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Friday, May 30 • 9:00am - 9:30am
(Paintings Session) A Hangover, Part III: Thomas Coutures's Supper After the Masked Ball

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Depicting the aftermath of a carnivalesque episode in the infamous and glamorous Maison d’Or, Paris, Thomas Couture’s Supper After the Masked Ball could be described as itself suffering from poor judgements, a tendency to excess, and weakness for immediate gratification. A painting now important to art history and notorious in its day, it nonetheless spent the last 90 years in storage, largely ignored except for episodes of invasive treatments – two linings and at least two campaigns of cleaning and restoration. The painting is once again under treatment, now at the National Gallery of Canada.

This is not an uncommon story for objects in many collections today. As art market prices rise beyond levels most museums and collectors can manage, objects with problematic histories often become an area of focus. We are frequently faced with the legacy of decisions and common practices within conservation made at a time of development, where historic, craft practices were confronted by practitioners at the limits of their understanding, employing new procedures.

In Supper After the Masked Ball, beyond at least two partial and selective cleaning procedures, the treatment sought to undo critical changes wrought by glue-paste and wax-resin linings, leaving a large painting (180 x 228cm) de-lined and not re-lined. The conservation involved a series of structural and restoration treatments to both the painting and its stretcher. Partly, this treatment occurred because the verso of the canvas was used by Couture, as was his habit, to test tint combinations and paint consistencies for other paintings, possibly in a teaching context within his atelier – information typically now lost. This treatment also occurred in part because it is common practice today – attempting to reverse changes made by our forefathers – both in the museum sector and in the realm of private practice, where recovery of ‘authentic’ objects can bring broad benefit and is seen as profitable and desirable. In doing so, we likely bring further issues, both beneficial and potentially problematic, to the fore. This presentation elucidates a methodology for confronting key structural issues clumsily sidestepped by traditional lining practices, using Couture’s Supper After the Masked Ball as a case-study.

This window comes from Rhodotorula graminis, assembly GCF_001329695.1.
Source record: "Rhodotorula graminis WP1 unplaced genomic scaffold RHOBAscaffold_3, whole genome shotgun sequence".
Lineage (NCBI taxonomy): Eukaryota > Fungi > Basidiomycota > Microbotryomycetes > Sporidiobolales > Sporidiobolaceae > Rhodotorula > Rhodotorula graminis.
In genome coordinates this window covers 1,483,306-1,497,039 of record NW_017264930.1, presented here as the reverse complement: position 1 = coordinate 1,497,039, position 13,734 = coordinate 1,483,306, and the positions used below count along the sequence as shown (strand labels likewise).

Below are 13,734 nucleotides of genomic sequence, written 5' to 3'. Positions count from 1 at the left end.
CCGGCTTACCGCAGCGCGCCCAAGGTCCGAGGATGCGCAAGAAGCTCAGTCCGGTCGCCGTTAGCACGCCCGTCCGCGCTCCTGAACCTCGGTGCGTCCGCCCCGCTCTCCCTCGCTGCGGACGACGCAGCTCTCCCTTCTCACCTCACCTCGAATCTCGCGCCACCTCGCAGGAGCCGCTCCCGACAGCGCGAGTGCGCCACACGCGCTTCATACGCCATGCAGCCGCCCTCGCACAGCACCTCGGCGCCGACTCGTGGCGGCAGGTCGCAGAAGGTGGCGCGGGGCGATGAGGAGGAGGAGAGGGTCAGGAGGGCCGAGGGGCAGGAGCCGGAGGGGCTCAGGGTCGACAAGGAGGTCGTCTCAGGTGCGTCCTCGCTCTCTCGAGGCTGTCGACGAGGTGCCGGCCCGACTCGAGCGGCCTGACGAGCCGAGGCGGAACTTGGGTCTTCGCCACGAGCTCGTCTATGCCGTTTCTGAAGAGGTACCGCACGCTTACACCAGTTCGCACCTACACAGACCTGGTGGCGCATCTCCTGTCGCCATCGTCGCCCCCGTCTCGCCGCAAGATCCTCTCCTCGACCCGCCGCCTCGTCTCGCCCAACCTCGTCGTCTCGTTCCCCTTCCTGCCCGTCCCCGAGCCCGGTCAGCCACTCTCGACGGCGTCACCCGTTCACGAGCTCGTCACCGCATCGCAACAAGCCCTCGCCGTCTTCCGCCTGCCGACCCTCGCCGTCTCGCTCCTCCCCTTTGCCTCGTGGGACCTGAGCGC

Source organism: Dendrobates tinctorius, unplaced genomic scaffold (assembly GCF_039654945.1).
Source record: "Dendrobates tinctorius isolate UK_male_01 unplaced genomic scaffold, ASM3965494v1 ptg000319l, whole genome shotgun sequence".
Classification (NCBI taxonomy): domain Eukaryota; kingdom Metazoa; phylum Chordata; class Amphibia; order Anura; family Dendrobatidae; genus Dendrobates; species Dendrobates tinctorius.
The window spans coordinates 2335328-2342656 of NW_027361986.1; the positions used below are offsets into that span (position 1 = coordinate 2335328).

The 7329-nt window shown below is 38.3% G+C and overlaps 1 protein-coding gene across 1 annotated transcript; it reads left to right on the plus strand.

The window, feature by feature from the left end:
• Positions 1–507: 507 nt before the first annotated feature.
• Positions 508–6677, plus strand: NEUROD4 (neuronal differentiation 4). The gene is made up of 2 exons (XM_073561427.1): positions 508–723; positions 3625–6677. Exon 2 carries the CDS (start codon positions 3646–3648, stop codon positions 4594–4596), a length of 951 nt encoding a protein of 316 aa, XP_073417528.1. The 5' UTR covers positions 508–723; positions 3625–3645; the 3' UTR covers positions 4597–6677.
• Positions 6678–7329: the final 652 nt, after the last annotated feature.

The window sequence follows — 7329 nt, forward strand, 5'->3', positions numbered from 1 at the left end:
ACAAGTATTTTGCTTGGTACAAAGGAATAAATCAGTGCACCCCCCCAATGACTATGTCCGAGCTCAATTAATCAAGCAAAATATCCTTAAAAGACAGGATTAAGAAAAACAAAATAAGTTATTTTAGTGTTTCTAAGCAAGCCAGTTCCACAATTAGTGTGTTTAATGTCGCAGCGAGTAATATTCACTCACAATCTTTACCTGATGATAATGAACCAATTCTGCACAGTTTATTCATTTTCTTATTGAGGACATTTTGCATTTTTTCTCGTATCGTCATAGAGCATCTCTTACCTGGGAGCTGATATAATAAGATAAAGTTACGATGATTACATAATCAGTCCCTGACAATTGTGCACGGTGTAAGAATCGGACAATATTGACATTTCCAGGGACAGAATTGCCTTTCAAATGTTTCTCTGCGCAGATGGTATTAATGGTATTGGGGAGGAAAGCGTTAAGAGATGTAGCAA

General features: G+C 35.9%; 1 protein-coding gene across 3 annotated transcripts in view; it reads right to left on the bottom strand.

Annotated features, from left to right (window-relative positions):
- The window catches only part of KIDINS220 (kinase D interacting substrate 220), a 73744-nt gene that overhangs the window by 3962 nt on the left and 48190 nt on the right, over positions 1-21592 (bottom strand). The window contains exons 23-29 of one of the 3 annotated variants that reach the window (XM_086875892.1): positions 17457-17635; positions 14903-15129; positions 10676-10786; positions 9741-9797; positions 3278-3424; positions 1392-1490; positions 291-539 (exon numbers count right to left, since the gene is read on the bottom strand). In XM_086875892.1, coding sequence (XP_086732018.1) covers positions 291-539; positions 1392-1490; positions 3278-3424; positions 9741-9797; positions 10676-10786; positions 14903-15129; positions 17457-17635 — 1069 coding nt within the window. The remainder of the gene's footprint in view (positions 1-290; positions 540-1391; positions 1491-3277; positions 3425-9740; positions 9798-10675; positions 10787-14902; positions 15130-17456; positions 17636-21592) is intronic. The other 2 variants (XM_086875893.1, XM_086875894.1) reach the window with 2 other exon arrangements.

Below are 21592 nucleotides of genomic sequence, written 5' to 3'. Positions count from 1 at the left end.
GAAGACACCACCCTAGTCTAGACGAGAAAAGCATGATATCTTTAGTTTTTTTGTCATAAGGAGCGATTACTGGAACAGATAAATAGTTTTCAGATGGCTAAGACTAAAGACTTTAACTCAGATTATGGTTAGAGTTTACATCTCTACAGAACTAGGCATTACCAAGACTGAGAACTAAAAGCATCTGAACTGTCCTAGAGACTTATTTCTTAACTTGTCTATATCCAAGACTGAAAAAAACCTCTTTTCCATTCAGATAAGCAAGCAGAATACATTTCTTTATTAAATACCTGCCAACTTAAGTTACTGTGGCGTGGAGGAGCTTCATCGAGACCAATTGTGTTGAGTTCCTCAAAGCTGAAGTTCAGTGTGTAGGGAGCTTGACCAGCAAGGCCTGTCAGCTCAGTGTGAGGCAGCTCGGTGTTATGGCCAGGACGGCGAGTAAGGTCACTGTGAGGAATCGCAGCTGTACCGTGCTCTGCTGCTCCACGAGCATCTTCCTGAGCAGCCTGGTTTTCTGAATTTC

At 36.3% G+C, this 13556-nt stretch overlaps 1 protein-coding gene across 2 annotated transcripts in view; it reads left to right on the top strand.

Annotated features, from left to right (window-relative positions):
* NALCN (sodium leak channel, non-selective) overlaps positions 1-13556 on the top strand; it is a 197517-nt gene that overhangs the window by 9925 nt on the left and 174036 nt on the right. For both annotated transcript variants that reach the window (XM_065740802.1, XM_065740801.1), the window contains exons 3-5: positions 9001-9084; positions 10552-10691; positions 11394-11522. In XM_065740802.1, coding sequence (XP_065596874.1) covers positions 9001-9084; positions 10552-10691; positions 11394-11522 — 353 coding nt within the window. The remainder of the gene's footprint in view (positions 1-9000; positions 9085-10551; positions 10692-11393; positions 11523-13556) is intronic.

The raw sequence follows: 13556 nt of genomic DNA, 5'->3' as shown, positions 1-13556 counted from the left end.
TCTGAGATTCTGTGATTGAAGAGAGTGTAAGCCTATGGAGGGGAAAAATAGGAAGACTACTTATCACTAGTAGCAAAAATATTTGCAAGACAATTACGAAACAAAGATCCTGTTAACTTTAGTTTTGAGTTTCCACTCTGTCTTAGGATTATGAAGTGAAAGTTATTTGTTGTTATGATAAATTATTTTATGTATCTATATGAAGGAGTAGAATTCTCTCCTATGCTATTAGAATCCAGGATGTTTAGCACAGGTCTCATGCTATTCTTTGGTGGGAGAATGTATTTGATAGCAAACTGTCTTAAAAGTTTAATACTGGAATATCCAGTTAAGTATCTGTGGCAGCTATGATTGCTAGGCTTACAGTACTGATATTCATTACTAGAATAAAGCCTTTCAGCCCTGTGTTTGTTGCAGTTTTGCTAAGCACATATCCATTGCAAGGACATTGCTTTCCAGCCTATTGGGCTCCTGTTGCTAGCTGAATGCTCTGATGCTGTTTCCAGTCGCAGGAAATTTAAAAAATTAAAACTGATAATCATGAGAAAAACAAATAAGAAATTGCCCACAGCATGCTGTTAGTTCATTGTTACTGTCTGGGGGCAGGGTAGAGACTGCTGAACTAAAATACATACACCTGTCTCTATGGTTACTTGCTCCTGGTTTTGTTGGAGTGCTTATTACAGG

In addition to the treatment of the painting, the original Beaux-Arts frame for the painting was also restored, having spent nearly a century off the painting, stored in its shipping crate. The restored painting and its frame will be the subject of a focus exhibition at the National Gallery of Canada and the Vancouver Art Gallery, with web-based content focusing on the essential role of conservation, and additionally on the importance of professional development of emerging conservators through sponsored fellowship initiatives. The painting is expected to make a full recovery from its hangover.


Speaker(s)
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Fiona Beckett

Clowes Paintings Conservator (IMA), Indianapolis Museum of Art
FIONA BECKETT has a Master’s degree in Conservation with a specialization in paintings from Queen’s University and an Honours Bachelor of Fine Arts from the University of Ottawa. She has previous experience and internships at the Royal Ontario Museum, Atelier Anita Henry, the National Gallery of Canada, and the Glenbow Museum. Fiona completed the Director's Trust Fellowship in Paintings Conservation at the National Gallery of Canada and is... Read More →


Friday May 30, 2014 9:00am - 9:30am
Grand Ballroom B